There have been times in recent years when it has seemed that the US economy, in particular, has defied economic gravity. This was certainly the case in the late nineties of the twentieth century. Many heaved a sigh of relief when the Nasdaq and the Dow responded to the pull of economic gravity and fell to earth in the early part of the twenty first century. The Earth at the time, in 2002, appeared to be indices of around 8,000 for the Dow and 1,250 for the Nasdaq. These measures still indicated huge wealth in terms of saleable bits of paper as well, indicating the underlying huge capacity of the real economy for creating surpluses. Both indices climbed back, though the Nasdaq was a long way from its astronomic former heights before the next (2007) crisis hit. True to the cyclical record of modern capitalism, however, by 2006 the US and the world stock markets were booming again. The nominal value of shares traded worldwide in 2006 by some estimates was nearly $70 trillion (Bogle, 2005). In 2007, another crisis appeared, ushered in supposedly by the collapse of the sub-prime mortgage market in the United States; subsequent events took their toll in economic and financial terms not only in the United States but worldwide in most of the major economies. The terms “credit crunch” and “sub-prime” had become so pervasive within a few weeks of the onset of the latest economic crisis that by July 2008, the Concise Oxford Dictionary provided definitions for them. While these terms are now embedded in the language of economics and everyday speech, inevitably the affected economies will recover from the crises and continue to grow. While there is no shortage of reasons posited for the latest crisis and those preceding it, far fewer explanations have been forwarded to tell us why economies survive economic shocks and, despite dire predictions and expressions of gloom, recent crises have not been as disastrous as was once the case, notably as in the Depression years of the 1930s. During the Depression of the Thirties, production fell by a third between 1929 and 1933, unemployment reached 13 million and even by 1938 one person in five were unemployed. No economist has predicted these dire consequences even for the crisis of 2007–2009. In 1999, Paul Krugman published his short book: The Return of Depression Economics in which he not only reminded us of the 1930s Depression but suggested that the then economic crises bore an “eerie resemblance to the Great Depression.”1 He retreats within a few pages and describes the events as the Great Recession because the global damage has been “well short of Depression levels” (Krugman, 1999). A decade later, Krugman, by then a Nobel laureate for economics in 2008, began his 2009 revised edition of Return of Depression Economics thus: “The world economy is not in depression: it probably won't fall into depression (though I wish I could be completely sure about that)” (Krugman, 2009). By early January 2009, he surprised other economic commentators by using the term “depression” in his New York Times column.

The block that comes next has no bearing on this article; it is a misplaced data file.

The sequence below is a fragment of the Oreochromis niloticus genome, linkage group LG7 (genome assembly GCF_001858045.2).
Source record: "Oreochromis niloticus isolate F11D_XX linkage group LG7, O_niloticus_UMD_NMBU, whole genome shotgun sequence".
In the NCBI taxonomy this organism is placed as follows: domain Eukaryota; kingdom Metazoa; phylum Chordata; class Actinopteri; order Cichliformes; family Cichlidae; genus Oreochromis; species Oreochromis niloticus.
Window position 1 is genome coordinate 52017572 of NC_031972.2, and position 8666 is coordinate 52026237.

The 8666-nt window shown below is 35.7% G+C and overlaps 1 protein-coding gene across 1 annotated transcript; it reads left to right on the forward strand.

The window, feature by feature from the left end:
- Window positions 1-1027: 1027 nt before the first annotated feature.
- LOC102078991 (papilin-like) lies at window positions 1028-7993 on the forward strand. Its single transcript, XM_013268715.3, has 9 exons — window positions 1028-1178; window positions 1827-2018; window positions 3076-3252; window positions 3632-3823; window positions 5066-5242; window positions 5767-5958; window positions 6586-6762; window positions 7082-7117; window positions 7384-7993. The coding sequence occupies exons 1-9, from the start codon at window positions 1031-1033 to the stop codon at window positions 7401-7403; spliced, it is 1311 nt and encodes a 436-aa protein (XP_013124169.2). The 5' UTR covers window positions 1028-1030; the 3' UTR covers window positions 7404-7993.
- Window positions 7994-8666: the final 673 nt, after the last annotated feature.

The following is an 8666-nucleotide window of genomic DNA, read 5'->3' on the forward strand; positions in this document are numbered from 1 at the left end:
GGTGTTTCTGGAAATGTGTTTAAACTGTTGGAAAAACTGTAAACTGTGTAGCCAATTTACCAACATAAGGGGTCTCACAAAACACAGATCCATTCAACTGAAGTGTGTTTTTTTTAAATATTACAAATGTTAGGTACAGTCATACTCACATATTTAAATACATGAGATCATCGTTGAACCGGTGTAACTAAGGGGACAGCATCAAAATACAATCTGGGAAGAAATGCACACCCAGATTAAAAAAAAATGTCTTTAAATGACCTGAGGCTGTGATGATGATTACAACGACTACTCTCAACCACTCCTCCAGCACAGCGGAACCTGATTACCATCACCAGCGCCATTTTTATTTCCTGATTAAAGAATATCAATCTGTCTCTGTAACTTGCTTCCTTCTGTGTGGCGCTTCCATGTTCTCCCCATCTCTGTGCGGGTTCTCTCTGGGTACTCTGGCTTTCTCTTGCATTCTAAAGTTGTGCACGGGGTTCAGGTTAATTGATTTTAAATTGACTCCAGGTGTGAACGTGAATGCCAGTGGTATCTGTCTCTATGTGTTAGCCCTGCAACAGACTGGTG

Stander, S. (2009), "Chapter 1 The absorptive class", Zarembka, P. (Ed.) Why Capitalism Survives Crises: The Shock Absorbers (Research in Political Economy, Vol. 25), Emerald Group Publishing Limited, Bingley, pp. 11-43. https://doi.org/10.1108/S0161-7230(2009)0000025004Download as .RIS
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